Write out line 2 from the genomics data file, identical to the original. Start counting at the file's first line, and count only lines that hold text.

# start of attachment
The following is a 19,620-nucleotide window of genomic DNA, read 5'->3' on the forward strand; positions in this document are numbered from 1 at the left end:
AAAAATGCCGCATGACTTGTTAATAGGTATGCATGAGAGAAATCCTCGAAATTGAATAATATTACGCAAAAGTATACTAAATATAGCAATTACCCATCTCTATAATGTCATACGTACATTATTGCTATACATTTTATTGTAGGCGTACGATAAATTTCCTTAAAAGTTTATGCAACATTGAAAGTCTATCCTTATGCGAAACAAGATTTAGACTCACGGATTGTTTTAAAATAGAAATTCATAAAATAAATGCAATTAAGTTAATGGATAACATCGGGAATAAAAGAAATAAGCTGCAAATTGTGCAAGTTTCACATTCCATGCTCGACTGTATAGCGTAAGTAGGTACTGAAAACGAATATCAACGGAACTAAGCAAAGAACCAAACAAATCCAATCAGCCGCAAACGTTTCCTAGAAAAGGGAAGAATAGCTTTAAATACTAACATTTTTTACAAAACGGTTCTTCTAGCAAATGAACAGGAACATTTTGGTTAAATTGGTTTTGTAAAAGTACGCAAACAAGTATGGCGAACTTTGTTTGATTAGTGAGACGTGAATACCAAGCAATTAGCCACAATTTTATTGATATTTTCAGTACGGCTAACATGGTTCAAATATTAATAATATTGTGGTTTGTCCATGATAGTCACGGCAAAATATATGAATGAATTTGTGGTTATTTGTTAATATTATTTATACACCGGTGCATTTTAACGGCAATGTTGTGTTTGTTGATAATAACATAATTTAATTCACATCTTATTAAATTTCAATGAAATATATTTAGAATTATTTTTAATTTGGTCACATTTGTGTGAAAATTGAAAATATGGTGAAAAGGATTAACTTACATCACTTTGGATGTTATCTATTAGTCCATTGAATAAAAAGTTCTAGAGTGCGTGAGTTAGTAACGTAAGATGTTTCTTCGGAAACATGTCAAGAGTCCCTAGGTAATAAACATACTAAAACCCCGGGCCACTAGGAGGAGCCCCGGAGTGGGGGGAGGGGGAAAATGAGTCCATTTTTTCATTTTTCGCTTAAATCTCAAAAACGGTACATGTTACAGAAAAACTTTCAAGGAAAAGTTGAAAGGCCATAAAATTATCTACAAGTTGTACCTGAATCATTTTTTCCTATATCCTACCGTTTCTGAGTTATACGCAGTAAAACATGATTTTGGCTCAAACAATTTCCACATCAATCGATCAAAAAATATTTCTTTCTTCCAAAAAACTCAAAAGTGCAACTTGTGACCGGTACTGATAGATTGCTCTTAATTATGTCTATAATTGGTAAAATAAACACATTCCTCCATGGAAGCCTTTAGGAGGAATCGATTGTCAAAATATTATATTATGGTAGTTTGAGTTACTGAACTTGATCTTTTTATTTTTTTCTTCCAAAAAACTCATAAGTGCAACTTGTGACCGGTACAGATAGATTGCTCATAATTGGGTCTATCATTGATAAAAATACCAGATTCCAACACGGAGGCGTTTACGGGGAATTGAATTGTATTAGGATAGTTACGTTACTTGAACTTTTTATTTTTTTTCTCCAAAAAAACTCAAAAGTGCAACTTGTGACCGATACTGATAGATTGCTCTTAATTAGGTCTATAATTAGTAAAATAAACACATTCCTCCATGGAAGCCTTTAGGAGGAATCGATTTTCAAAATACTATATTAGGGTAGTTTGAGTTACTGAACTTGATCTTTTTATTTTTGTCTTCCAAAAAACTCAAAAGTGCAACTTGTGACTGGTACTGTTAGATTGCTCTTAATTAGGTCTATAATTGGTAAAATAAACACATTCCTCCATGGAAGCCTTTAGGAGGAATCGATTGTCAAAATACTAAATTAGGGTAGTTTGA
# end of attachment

AAAAATGCCGCATGACTTGTTAATAGGTATGCATGAGAGAAATCCTCGAAATTGAATAATATTACGCAAAAGTATACTAAATATAGCAATTACCCATCTCTATAATGTCATACGTACATTATTGCTATACATTTTATTGTAGGCGTACGATAAATTTCCTTAAAAGTTTATGCAACATTGAAAGTCTATCCTTATGCGAAACAAGATTTAGACTCACGGATTGTTTTAAAATAGAAATTCATAAAATAAATGCAATTAAGTTAATGGATAACATCGGGAATAAAAGAAATAAGCTGCAAATTGTGCAAGTTTCACATTCCATGCTCGACTGTATAGCGTAAGTAGGTACTGAAAACGAATATCAACGGAACTAAGCAAAGAACCAAACAAATCCAATCAGCCGCAAACGTTTCCTAGAAAAGGGAAGAATAGCTTTAAATACTAACATTTTTTACAAAACGGTTCTTCTAGCAAATGAACAGGAACATTTTGGTTAAATTGGTTTTGTAAAAGTACGCAAACAAGTATGGCGAACTTTGTTTGATTAGTGAGACGTGAATACCAAGCAATTAGCCACAATTTTATTGATATTTTCAGTACGGCTAACATGGTTCAAATATTAATAATATTGTGGTTTGTCCATGATAGTCACGGCAAAATATATGAATGAATTTGTGGTTATTTGTTAATATTATTTATACACCGGTGCATTTTAACGGCAATGTTGTGTTTGTTGATAATAACATAATTTAATTCACATCTTATTAAATTTCAATGAAATATATTTAGAATTATTTTTAATTTGGTCACATTTGTGTGAAAATTGAAAATATGGTGAAAAGGATTAACTTACATCACTTTGGATGTTATCTATTAGTCCATTGAATAAAAAGTTCTAGAGTGCGTGAGTTAGTAACGTAAGATGTTTCTTCGGAAACATGTCAAGAGTCCCTAGGTAATAAACATACTAAAACCCCGGGCCACTAGGAGGAGCCCCGGAGTGGGGGGAGGGGGAAAATGAGTCCATTTTTTCATTTTTCGCTTAAATCTCAAAAACGGTACATGTTACAGAAAAACTTTCAAGGAAAAGTTGAAAGGCCATAAAATTATCTACAAGTTGTACCTGAATCATTTTTTCCTATATCCTACCGTTTCTGAGTTATACGCAGTAAAACATGATTTTGGCTCAAACAATTTCCACATCAATCGATCAAAAAATATTTCTTTCTTCCAAAAAACTCAAAAGTGCAACTTGTGACCGGTACTGATAGATTGCTCTTAATTATGTCTATAATTGGTAAAATAAACACATTCCTCCATGGAAGCCTTTAGGAGGAATCGATTGTCAAAATATTATATTATGGTAGTTTGAGTTACTGAACTTGATCTTTTTATTTTTTTCTTCCAAAAAACTCATAAGTGCAACTTGTGACCGGTACAGATAGATTGCTCATAATTGGGTCTATCATTGATAAAAATACCAGATTCCAACACGGAGGCGTTTACGGGGAATTGAATTGTATTAGGATAGTTACGTTACTTGAACTTTTTATTTTTTTTCTCCAAAAAAACTCAAAAGTGCAACTTGTGACCGATACTGATAGATTGCTCTTAATTAGGTCTATAATTAGTAAAATAAACACATTCCTCCATGGAAGCCTTTAGGAGGAATCGATTTTCAAAATACTATATTAGGGTAGTTTGAGTTACTGAACTTGATCTTTTTATTTTTGTCTTCCAAAAAACTCAAAAGTGCAACTTGTGACTGGTACTGTTAGATTGCTCTTAATTAGGTCTATAATTGGTAAAATAAACACATTCCTCCATGGAAGCCTTTAGGAGGAATCGATTGTCAAAATACTAAATTAGGGTAGTTTGA